Author:  OneOffDriveByPoster [ Tue Jul 25, 2006 8:07 am ]
Post subject:  Re: [Tutorial] BigInteger's, Handle Very Large Numbers!

the_short1 wrote:
Note: You cannot pass an int/long into a BigInteger directly, the easiest way to do this it to pass it as a new BigInteger in string format.

 Java: int num = "123"; BigInteger bigInt123 = new BigInteger (""+num);

Or...
 Java: BigInteger.valueOf(123);

Using static methods in this way is a common pattern.

Author:  the_short1 [ Tue Jul 25, 2006 10:38 am ]
Post subject:  Re: [Tutorial] BigInteger's, Handle Very Large Numbers!

OneOffDriveByPoster wrote:
the_short1 wrote:

 Java: int num = "123"; BigInteger bigInt123 = new BigInteger (""+num);

Or...
 Java: BigInteger.valueOf(123);

Using static methods in this way is a common pattern.

Thank you, i will make the change to reflect that. They ought to have a contructor for that, instead of having it listed at the very bottom as valueOf. And you inadvertantly discovered a typo, i had 123 wrapped in quotes..lol... guess it was kinda late when i posted that (12:30).

 Author: cool dude [ Tue Jul 25, 2006 11:02 am ] Post subject: thanks for the tutorial. i was hoping someone would make it on BigInteger. would you be able to use BigInteger in a for loop if the number you want to go up to is really large?

Author:  the_short1 [ Tue Jul 25, 2006 8:04 pm ]
Post subject:

cool dude wrote:
thanks for the tutorial. i was hoping someone would make it on BigInteger. would you be able to use BigInteger in a for loop if the number you want to go up to is really large?

Thank you, i just realized i forgot comparison operators.. I aught to mention they are words too..

Anyways, certainly you can use BigIntegers in a for loop, they are just another number 'type'.

This for loop starts at zero, and increments by 1, providing that bigCount is less then 99999999999999999

 Java: for (BigInteger bigCount = BigInteger.ZERO; bigCount.compareTo(new BigInteger ("99999999999999999")) == -1; bigCount = bigCount.add(BigInteger.ONE)){      System.out.println ("Big:"+bigCount); }

Author:  [Gandalf] [ Tue Jul 25, 2006 8:53 pm ]
Post subject:

You can replace:
 code: bigCount.compareTo(new BigInteger ("99999999999999999")) == -1;

With:
 code: !bigCount.equals(new BigInteger ("99999999999999999"));

Author:  the_short1 [ Wed Jul 26, 2006 9:54 am ]
Post subject:

[Gandalf] wrote:
You can replace:
 code: bigCount.compareTo(new BigInteger ("99999999999999999")) == -1;

With:
 code: !bigCount.equals(new BigInteger ("99999999999999999"));

Guess i could, but thats not the point, i was purposely demontrating the '<' operator (-1)... Java is a huge language, and there is soo much to learn it is imposible to know it all, the !"123".equals("1234") trick i did not know, but i see how its no diff then != true, since true is the asummed boolean when not mentioned. Thx.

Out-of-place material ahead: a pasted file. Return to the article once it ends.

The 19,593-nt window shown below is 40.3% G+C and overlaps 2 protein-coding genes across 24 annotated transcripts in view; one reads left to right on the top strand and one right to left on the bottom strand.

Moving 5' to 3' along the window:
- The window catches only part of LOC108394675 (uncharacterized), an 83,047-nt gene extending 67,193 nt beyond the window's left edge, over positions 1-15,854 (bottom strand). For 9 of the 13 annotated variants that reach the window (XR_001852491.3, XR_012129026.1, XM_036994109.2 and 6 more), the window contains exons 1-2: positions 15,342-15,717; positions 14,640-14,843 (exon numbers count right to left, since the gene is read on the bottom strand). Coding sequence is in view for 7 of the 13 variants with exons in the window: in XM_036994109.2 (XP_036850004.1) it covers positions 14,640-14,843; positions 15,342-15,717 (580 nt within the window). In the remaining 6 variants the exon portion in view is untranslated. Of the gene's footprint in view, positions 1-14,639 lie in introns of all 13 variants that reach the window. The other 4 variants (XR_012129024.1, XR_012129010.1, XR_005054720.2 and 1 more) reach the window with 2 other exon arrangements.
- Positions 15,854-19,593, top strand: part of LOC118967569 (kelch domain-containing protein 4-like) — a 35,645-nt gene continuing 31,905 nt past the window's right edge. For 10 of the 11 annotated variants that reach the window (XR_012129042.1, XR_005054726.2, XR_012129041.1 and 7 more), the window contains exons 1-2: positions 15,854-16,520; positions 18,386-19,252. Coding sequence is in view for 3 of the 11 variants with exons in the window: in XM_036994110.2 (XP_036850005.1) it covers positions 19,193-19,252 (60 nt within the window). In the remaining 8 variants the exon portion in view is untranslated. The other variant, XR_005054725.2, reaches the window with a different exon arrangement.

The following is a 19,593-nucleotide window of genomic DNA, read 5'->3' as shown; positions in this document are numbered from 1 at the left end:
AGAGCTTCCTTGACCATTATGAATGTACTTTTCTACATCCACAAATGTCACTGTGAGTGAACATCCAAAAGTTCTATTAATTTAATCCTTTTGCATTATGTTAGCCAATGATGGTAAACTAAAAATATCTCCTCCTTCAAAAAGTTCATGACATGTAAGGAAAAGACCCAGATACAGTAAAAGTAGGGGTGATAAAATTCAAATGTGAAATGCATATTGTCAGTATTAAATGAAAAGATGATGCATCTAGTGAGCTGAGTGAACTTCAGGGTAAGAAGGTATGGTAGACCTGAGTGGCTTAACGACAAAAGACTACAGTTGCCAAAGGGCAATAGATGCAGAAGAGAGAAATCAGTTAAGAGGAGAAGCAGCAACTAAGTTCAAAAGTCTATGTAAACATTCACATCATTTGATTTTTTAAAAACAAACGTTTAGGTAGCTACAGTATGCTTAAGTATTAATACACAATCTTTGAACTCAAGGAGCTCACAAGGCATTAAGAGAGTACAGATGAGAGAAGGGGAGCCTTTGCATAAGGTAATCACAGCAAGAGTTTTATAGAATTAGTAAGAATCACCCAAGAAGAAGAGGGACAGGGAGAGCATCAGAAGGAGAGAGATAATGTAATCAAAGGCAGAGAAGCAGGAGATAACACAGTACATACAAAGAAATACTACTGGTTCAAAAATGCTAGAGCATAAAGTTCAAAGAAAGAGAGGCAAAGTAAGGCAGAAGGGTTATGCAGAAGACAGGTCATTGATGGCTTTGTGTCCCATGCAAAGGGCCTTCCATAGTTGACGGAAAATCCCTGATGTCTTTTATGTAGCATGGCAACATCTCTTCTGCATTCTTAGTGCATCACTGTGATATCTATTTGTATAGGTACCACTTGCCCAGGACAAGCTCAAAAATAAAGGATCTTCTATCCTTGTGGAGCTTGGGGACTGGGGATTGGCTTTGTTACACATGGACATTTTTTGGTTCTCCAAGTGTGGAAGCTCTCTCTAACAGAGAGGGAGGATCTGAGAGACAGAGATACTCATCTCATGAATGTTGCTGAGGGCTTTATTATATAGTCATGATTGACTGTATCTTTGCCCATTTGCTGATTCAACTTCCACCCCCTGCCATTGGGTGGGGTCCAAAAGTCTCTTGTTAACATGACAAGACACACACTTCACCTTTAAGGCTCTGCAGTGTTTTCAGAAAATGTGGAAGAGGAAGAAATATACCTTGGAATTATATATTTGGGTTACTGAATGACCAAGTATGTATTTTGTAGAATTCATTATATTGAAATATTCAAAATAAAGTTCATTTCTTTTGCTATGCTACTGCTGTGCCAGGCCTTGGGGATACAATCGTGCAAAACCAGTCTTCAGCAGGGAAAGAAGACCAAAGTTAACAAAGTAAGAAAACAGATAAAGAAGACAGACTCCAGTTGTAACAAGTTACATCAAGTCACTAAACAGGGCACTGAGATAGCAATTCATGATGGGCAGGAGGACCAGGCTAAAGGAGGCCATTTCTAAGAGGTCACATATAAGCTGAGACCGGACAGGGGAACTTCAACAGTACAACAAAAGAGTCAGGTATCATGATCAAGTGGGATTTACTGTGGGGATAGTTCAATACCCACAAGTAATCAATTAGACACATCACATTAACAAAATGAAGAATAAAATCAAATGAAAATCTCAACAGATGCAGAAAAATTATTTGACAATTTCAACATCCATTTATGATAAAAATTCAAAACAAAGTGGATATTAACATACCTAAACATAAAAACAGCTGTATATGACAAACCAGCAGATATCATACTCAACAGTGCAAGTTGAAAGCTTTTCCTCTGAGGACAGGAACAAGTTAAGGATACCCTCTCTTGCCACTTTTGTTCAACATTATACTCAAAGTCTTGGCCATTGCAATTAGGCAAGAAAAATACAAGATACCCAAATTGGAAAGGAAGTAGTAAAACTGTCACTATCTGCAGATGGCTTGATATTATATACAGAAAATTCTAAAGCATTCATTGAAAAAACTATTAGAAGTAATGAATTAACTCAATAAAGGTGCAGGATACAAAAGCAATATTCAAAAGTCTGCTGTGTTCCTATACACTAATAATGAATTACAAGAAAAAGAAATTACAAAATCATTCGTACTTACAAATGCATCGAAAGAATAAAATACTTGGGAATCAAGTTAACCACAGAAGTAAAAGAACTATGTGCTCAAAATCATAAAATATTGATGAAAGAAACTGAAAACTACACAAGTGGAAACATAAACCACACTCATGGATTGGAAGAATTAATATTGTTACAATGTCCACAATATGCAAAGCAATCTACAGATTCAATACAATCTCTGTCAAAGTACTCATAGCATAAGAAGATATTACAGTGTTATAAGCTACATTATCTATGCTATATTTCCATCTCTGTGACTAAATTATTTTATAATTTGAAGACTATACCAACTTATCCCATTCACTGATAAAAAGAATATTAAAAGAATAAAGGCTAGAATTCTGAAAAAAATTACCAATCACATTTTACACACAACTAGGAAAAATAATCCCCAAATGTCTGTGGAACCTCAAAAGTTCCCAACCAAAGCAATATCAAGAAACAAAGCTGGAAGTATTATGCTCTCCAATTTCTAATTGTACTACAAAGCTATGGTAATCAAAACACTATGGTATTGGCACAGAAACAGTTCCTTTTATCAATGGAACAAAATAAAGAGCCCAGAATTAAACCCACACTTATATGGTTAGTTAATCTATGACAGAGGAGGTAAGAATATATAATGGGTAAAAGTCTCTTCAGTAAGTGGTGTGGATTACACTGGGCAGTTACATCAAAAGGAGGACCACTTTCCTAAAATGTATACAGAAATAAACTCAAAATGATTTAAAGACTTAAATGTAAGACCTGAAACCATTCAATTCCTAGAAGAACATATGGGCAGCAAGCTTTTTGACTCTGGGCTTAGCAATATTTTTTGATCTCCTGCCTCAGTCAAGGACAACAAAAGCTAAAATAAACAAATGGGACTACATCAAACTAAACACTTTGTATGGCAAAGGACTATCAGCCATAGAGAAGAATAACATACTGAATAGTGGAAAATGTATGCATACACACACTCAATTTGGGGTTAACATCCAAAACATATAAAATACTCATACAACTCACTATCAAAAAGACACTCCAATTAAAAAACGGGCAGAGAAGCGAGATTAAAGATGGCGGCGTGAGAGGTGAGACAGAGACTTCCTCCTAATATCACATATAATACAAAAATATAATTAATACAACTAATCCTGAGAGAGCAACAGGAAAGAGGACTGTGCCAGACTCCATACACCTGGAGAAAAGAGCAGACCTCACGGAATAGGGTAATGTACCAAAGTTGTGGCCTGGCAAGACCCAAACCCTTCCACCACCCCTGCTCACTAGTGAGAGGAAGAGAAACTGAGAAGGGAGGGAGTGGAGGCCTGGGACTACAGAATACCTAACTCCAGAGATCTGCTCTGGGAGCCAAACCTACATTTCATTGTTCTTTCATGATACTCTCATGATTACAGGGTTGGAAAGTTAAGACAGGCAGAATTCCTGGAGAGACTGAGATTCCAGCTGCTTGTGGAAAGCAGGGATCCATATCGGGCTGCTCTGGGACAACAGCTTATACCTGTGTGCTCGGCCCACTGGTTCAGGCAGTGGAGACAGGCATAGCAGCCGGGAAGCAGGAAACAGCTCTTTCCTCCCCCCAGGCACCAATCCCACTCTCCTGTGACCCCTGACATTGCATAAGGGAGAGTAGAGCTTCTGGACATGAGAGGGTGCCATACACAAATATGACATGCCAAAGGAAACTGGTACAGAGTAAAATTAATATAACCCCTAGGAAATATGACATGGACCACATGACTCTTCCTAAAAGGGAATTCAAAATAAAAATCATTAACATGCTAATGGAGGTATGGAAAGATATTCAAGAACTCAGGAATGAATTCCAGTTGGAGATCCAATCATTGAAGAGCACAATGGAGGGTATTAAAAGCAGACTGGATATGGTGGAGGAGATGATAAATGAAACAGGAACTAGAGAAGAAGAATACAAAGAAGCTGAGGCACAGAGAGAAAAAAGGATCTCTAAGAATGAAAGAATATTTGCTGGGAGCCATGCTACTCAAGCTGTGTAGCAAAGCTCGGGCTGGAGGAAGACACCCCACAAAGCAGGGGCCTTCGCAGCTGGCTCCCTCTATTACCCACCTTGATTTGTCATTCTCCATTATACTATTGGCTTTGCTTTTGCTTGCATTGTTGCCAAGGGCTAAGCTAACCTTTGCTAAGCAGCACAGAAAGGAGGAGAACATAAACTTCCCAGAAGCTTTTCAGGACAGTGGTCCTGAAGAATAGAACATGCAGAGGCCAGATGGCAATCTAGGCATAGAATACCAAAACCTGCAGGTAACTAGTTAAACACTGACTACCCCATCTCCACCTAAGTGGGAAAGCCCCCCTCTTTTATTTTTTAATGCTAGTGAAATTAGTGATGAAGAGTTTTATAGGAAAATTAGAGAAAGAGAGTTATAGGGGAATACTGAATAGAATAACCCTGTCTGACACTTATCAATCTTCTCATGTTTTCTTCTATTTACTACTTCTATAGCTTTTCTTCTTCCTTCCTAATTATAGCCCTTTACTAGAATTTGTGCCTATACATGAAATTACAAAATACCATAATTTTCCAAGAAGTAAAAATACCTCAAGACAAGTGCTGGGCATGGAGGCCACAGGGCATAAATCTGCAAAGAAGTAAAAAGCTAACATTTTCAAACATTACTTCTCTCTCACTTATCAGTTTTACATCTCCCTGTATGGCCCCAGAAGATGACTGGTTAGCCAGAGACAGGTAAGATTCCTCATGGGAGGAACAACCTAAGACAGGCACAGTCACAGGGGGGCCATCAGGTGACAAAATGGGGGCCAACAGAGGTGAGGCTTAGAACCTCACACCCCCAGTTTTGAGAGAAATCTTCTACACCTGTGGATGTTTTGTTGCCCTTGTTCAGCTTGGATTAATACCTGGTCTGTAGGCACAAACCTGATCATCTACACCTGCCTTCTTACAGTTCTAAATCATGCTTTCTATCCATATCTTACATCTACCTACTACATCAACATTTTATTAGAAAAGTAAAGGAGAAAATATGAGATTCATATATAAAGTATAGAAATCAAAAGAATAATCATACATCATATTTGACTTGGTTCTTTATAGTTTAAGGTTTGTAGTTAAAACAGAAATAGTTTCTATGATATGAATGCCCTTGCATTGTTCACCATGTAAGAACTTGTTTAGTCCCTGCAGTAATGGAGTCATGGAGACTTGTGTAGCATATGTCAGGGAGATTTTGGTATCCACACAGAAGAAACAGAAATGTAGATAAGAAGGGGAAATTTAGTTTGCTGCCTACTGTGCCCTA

Author:  cool dude [ Wed Jul 26, 2006 10:18 am ]
Post subject:

thanks. another question, how would you use BigInteger as an array. the way i though which doesn't work is like so:

 code: BigInteger[] arry = new BigInteger[100000000]; arry[0].equals(1);

 Author: wtd [ Wed Jul 26, 2006 11:12 am ] Post subject: Your question goes to how Object types are handled in arrays. When an array of Objects is created with "new", the individual objects in that array are not initialized.

Author:  cool dude [ Wed Jul 26, 2006 11:27 am ]
Post subject:

wtd wrote:
Your question goes to how Object types are handled in arrays.

When an array of Objects is created with "new", the individual objects in that array are not initialized.

yes, now the question is how can i individually initialize them. as you can tell
 code: arry[0].equals(1);
does not work

Author:  wtd [ Wed Jul 26, 2006 11:42 am ]
Post subject:

How would you initialize the following?

 code: BigInteger i;

Author:  cool dude [ Wed Jul 26, 2006 1:13 pm ]
Post subject:

thanks

 code: i[0] = BigInteger.valueOf(3);

 Author: [Gandalf] [ Wed Jul 26, 2006 4:04 pm ] Post subject: the_short1 wrote:...i was purposely demontrating the '<' operator (-1)... I know, but it's good to know both methods. The alternative is less code, and IMO much more expressive. the_short1 wrote:...the !"123".equals("1234") trick i did not know, but i see how its no diff then != true, since true is the asummed boolean when not mentioned. Again, it's less code, and I think more expressive... "123" is not equal to "1234" as opposed to "123" is equal to "1234" is not true.

Author:  OneOffDriveByPoster [ Wed Jul 26, 2006 10:03 pm ]
Post subject:

[Gandalf] wrote:
You can replace:
 code: bigCount.compareTo(new BigInteger ("99999999999999999")) == -1;

With:
 code: !bigCount.equals(new BigInteger ("99999999999999999"));

:)

I would prefer
 Java: bigCount.compareTo(new BigInteger ("99999999999999999")) < 0;

I believe it extends to other contexts and relational operators in a more general manner.

Author:  the_short1 [ Wed Jul 26, 2006 11:21 pm ]
Post subject:

OneOffDriveByPoster wrote:
[Gandalf] wrote:
You can replace:
 code: bigCount.compareTo(new BigInteger ("99999999999999999")) == -1;

With:
 code: !bigCount.equals(new BigInteger ("99999999999999999"));

I would prefer
 Java: bigCount.compareTo(new BigInteger ("99999999999999999")) < 0;

I believe it extends to other contexts and relational operators in a more general manner.

@OneOff, I guess thers many ways to skin a cat, which one is most efficent? Not always that evident... Which one is most user-friendly? Depends on the person...

@ Gandalf, yes it is less code, but sometimes its easy to miss the '!' in front when reading through the code thats not exactly fresh in your head (not trying to argue, just noting a point to others), i have started to use the ! in a few cases.

@Cool Dude, i added array initialization to the tutorial... (i dont see how what WTD wrote turned into what you wrote)

 Author: bugzpodder [ Sun Jul 30, 2006 11:19 pm ] Post subject: about the firs tline of yoru tutorial. BigIntegers are immutable. it would help if you explain what immutable means, and why there is another class (probably called MutableBigInteger or somethign)

 Author: TheFerret [ Sat Oct 11, 2008 3:28 pm ] Post subject: RE:[Tutorial] BigInteger\'s, Handle Very Large Numbers! Added to wiki: Java_Big_Integers